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Integrating adherence to highly active antiretroviral therapy into children's daily lives: a qualitative study

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Show simple item record Hammami, N. en_US Nöstlinger, C. en_US Hoerée, T. en_US Lefèvre, P. en_US Jonckheer, T. en_US Kolsteren, P. en_US 2007-12-06T14:42:47Z 2007-12-06T14:42:47Z 2004 en_US
dc.identifier.issn 0031-4005 en_US
dc.identifier.other ITG-H1B en_US
dc.identifier.other ITG-C2A en_US
dc.identifier.other ITG-H3A en_US
dc.identifier.other ITG-H4A en_US
dc.identifier.other ITG-HLA en_US
dc.identifier.other HEALTH en_US
dc.identifier.other U-VOED en_US
dc.identifier.other CLINIC en_US
dc.identifier.other U-HIVCLI en_US
dc.identifier.other JIF en_US
dc.identifier.other FTA en_US
dc.identifier.other MULTI en_US
dc.identifier.other ABSTRACT en_US
dc.description.abstract OBJECTIVE: To acquire a deeper understanding of factors that influence adherence to highly active antiretroviral therapy (HAART) in a pediatric population. METHODS: We performed a qualitative study of adherence in children who receive HAART in a Belgian pediatric acquired immune deficiency syndrome referral center. Eleven primary caregivers were interviewed to assess their child's adherence and influencing factors. The interview guidelines were developed on the basis of an extensive literature review. Adherence to treatment was assessed using caregivers' self-report and laboratory results. Content analysis for common items was performed, and statements of adherent and less-adherent patients were compared. RESULTS: Three main factors influenced adherence. Adherent patients were found to internalize the medical information to a stronger extent than less-adherent patients. Adherent patients showed stronger motivation to stick to the medical regimen on the basis of personal cost-benefit analyses, ie, perceived benefits outweighed the costs or difficulties experienced. Adherent patients developed greater problem-solving capacities, ie, ways to deal with practical complications of medication intake. The interviews revealed a fourth, more dynamic component: knowledge, motivation, and capacities evolved in a progressive way, related to individual stages of coping with human immunodeficiency virus (HIV). CONCLUSIONS: The data suggest that coping with HIV and the process of establishing good adherence may be interrelated. Caregivers who accept the disease may be more likely to internalize the received information and thus develop a stronger motivation to fight for the child's life. Problem-solving skills sustain this adherence, and medication becomes a priority in the adherent caregivers' daily lives. On the contrary, less-adherent caregivers may be situated at less advanced stages of the coping process. Thus, tailor-made approaches adapted to the individual HIV-related coping strategies need to be developed to improve adherence in children and caregivers. en_US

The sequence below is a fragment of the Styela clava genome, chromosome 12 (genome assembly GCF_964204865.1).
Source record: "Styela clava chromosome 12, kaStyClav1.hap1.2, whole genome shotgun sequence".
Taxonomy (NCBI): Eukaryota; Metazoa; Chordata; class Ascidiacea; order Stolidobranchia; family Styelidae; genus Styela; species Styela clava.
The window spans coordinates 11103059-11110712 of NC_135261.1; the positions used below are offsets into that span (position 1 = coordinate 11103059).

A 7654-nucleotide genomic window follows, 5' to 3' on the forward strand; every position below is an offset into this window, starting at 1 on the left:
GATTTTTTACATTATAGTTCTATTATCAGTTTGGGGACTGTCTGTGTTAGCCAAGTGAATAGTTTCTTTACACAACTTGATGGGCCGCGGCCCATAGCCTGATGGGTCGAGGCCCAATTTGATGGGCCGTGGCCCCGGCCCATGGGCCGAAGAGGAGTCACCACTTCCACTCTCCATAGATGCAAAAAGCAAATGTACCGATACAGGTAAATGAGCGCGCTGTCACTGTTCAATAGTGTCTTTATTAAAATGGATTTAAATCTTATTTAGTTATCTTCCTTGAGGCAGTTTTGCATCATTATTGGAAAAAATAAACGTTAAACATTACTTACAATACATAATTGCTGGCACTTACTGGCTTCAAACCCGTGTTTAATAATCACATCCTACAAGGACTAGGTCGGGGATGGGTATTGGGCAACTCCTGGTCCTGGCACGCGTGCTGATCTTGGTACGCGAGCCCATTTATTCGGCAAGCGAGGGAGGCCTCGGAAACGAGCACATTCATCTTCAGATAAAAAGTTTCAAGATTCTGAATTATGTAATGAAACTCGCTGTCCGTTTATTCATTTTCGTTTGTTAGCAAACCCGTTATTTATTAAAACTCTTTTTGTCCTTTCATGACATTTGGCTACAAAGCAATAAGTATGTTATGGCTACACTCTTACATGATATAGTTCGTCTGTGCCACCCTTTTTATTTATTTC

dc.language English en_US
dc.publisher American Academy of Pediatrics en_US
dc.subject Viral diseases en_US
dc.subject HIV en_US
dc.subject AIDS en_US
dc.subject Children en_US
dc.subject Antiretrovirals en_US
dc.subject HAART en_US
dc.subject Compliance en_US
dc.subject Caregivers en_US
dc.subject Determinants en_US
dc.subject Belgium en_US
dc.subject Europe, West en_US
dc.title Integrating adherence to highly active antiretroviral therapy into children's daily lives: a qualitative study en_US
dc.type Article en_US
dc.citation.jtitle Pediatrics en_US
dc.citation.volume 114 en_US
dc.citation.pages 591-597 en_US Elk Grove Village en_US
dc.citation.jabbreviation Pediatrics en_US

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